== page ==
Mental health facility goes south - Coeur d'Alene Press: Local News

Mental health facility goes south

Local lawmakers believed North Idaho was first in line for center

Print
Font Size:
Default font size
Larger font size

Posted: Thursday, June 26, 2014 12:00 am

COEUR d'ALENE - Gov. Butch Otter is expected to announce this morning that Idaho Falls will be the first city in the state to receive a new Behavioral Health Community Crisis Center.

Some North Idaho lawmakers believe that Coeur d'Alene was the frontrunner in a three-way competition for the facility, but lost because the Kootenai County legislative delegation was split in its support for the facility.

Earlier this year, the Legislature approved the construction of three Behavior Health Community Crisis Centers in Idaho, but will only fund one center per year.

The Legislature appropriated $2.1 million to fund the center and asked three communities to compete for the first center.

Rep. Luke Malek, R-Coeur d'Alene, said he supported the project because he knows the drag that mental health issues have on communities.

As a former prosecutor, a sitting legislator and from his role with Heritage Health, Malek knows firsthand what a facility like that would have meant to the community.

"Those who didn't support this didn't take the time to learn what the fiscal impact not having this will have on our community," he said, adding it affects law enforcement, the hospital, Panhandle Health District, the courts and Heritage Health, to name a few.

The Behavioral Health Crisis Centers operate 24 hours a day, seven days a week, and 365 days a year. They provide an environment to de-escalate mental health patients or substance abusers who are in crisis. It is an outpatient service that would take the pressure off emergency rooms, courts and jails, Malek explained.

Sen. John Goedde, R-Coeur d'Alene, who sat on the governor's health care task force that recommended the centers, said he thought Coeur d'Alene was the frontrunner.

"It sounds like because of the antics some of our legislators were engaged in, we lost out," Goedde said, adding that he had just heard the news Wednesday.

"There was a selection committee from health and welfare that went through the applications and ranked them," Goedde said. "It is my understanding that the committee ranked them and sent a recommendation to the governor's office.

"It would be interesting to find out how Coeur d'Alene ranked in that process," he said. "I think Idaho Falls got it because their delegation supported it."

Niki Forbing-Orr, a spokesperson for Idaho Department of Health and Welfare, said she could not discuss the decision process other than to say it was the department's decision on where to locate the first center.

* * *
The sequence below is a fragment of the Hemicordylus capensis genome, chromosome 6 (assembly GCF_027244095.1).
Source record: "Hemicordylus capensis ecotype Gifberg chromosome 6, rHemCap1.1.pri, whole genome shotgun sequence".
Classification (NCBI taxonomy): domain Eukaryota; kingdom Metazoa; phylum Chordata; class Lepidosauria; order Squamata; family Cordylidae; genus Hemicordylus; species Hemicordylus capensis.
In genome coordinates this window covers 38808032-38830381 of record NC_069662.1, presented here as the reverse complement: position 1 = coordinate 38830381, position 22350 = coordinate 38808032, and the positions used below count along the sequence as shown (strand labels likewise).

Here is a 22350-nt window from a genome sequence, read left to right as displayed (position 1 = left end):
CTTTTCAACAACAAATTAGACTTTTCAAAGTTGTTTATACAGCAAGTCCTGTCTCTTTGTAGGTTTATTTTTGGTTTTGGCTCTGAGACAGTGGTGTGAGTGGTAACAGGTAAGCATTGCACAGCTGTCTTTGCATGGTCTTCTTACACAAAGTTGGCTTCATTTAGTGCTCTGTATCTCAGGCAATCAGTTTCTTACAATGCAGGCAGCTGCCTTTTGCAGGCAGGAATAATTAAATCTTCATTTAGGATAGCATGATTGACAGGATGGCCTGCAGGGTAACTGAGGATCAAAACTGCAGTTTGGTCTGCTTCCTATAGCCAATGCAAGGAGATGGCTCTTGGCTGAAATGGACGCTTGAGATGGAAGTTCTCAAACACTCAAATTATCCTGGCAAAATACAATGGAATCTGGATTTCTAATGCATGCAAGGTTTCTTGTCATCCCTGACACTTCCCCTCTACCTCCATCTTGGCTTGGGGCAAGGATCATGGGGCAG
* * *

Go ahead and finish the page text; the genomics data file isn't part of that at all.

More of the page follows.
She said the committee did make a recommendation and that was sent to the governor, but ultimately it was the department's decision to choose the location.

"I cannot confirm anything else," she said, adding that she would be sending out a media advisory announcing a press conference today to reveal which city would get the new center.

That advisory said Otter would make an important announcement at the Idaho Falls Airport today at 8:30 a.m.

Otter's Communications Director Mark Warbis didn't return phone calls regarding the center on Wednesday.

Rep. Ed Morse, R-Hayden, said he had heard the news on Wednesday as well. He voted to support the center because he felt it made good fiscal sense.

Morse said the legislative debate on the issue focused on how the centers would save taxpayer dollars by providing mental health care cheaper than the hospital emergency rooms, courtrooms and jails.

"There is a real critical need for that up here," Morse said. "It keeps people with mental health and substance-abuse problems out of emergency rooms and jails."

He said the opposition argued that it was an expansion of an entitlement program, but he doesn't see it that way.

"This isn't about expansion of entitlements," he said. "It just became a political thing."

Rep. Vito Barbieri, R-Dalton Gardens, opposed the project.

"The expense was my overall concern," he said. "It would have been nice to see that built up here, but there are a number of mental health programs and clinics up here."

He thinks that weighed on the IDHW decision to locate the first facility in Idaho Falls.

"That is the reason it went there," he said. "I don't believe the decision was political at all."

Rep. Ron Mendive, R-Post Falls, also opposed the centers, but he believes the decision to build in Idaho Falls could have been political.